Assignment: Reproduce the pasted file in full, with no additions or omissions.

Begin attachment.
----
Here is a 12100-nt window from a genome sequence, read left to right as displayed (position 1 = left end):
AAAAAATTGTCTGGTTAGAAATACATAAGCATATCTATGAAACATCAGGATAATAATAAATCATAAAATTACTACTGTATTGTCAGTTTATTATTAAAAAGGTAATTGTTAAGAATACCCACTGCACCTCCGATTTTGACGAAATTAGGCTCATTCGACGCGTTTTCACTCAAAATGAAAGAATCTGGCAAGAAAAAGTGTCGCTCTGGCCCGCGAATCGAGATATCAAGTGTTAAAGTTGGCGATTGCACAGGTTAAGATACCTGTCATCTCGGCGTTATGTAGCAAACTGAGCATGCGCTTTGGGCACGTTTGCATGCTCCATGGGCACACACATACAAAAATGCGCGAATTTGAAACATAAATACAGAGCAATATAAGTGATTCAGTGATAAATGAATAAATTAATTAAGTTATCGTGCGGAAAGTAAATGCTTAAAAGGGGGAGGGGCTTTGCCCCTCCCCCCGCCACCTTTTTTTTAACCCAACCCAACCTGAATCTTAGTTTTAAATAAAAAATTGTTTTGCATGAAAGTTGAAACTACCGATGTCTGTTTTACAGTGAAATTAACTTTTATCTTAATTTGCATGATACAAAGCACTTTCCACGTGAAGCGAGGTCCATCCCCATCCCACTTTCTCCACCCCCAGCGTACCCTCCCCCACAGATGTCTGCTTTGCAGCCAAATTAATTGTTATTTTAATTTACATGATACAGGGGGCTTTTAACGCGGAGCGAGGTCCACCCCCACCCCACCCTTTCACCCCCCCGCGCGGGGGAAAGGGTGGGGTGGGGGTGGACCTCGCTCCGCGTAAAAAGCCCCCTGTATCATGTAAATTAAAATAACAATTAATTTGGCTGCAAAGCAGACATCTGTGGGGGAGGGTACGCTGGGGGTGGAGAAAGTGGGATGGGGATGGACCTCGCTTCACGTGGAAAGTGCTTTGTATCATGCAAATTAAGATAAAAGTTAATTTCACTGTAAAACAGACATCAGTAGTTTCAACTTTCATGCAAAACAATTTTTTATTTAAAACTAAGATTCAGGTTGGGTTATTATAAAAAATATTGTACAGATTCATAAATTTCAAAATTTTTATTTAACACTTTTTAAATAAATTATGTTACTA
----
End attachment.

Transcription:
Here is a 12100-nt window from a genome sequence, read left to right as displayed (position 1 = left end):
AAAAAATTGTCTGGTTAGAAATACATAAGCATATCTATGAAACATCAGGATAATAATAAATCATAAAATTACTACTGTATTGTCAGTTTATTATTAAAAAGGTAATTGTTAAGAATACCCACTGCACCTCCGATTTTGACGAAATTAGGCTCATTCGACGCGTTTTCACTCAAAATGAAAGAATCTGGCAAGAAAAAGTGTCGCTCTGGCCCGCGAATCGAGATATCAAGTGTTAAAGTTGGCGATTGCACAGGTTAAGATACCTGTCATCTCGGCGTTATGTAGCAAACTGAGCATGCGCTTTGGGCACGTTTGCATGCTCCATGGGCACACACATACAAAAATGCGCGAATTTGAAACATAAATACAGAGCAATATAAGTGATTCAGTGATAAATGAATAAATTAATTAAGTTATCGTGCGGAAAGTAAATGCTTAAAAGGGGGAGGGGCTTTGCCCCTCCCCCCGCCACCTTTTTTTTAACCCAACCCAACCTGAATCTTAGTTTTAAATAAAAAATTGTTTTGCATGAAAGTTGAAACTACCGATGTCTGTTTTACAGTGAAATTAACTTTTATCTTAATTTGCATGATACAAAGCACTTTCCACGTGAAGCGAGGTCCATCCCCATCCCACTTTCTCCACCCCCAGCGTACCCTCCCCCACAGATGTCTGCTTTGCAGCCAAATTAATTGTTATTTTAATTTACATGATACAGGGGGCTTTTAACGCGGAGCGAGGTCCACCCCCACCCCACCCTTTCACCCCCCCGCGCGGGGGAAAGGGTGGGGTGGGGGTGGACCTCGCTCCGCGTAAAAAGCCCCCTGTATCATGTAAATTAAAATAACAATTAATTTGGCTGCAAAGCAGACATCTGTGGGGGAGGGTACGCTGGGGGTGGAGAAAGTGGGATGGGGATGGACCTCGCTTCACGTGGAAAGTGCTTTGTATCATGCAAATTAAGATAAAAGTTAATTTCACTGTAAAACAGACATCAGTAGTTTCAACTTTCATGCAAAACAATTTTTTATTTAAAACTAAGATTCAGGTTGGGTTATTATAAAAAATATTGTACAGATTCATAAATTTCAAAATTTTTATTTAACACTTTTTAAATAAATTATGTTACTA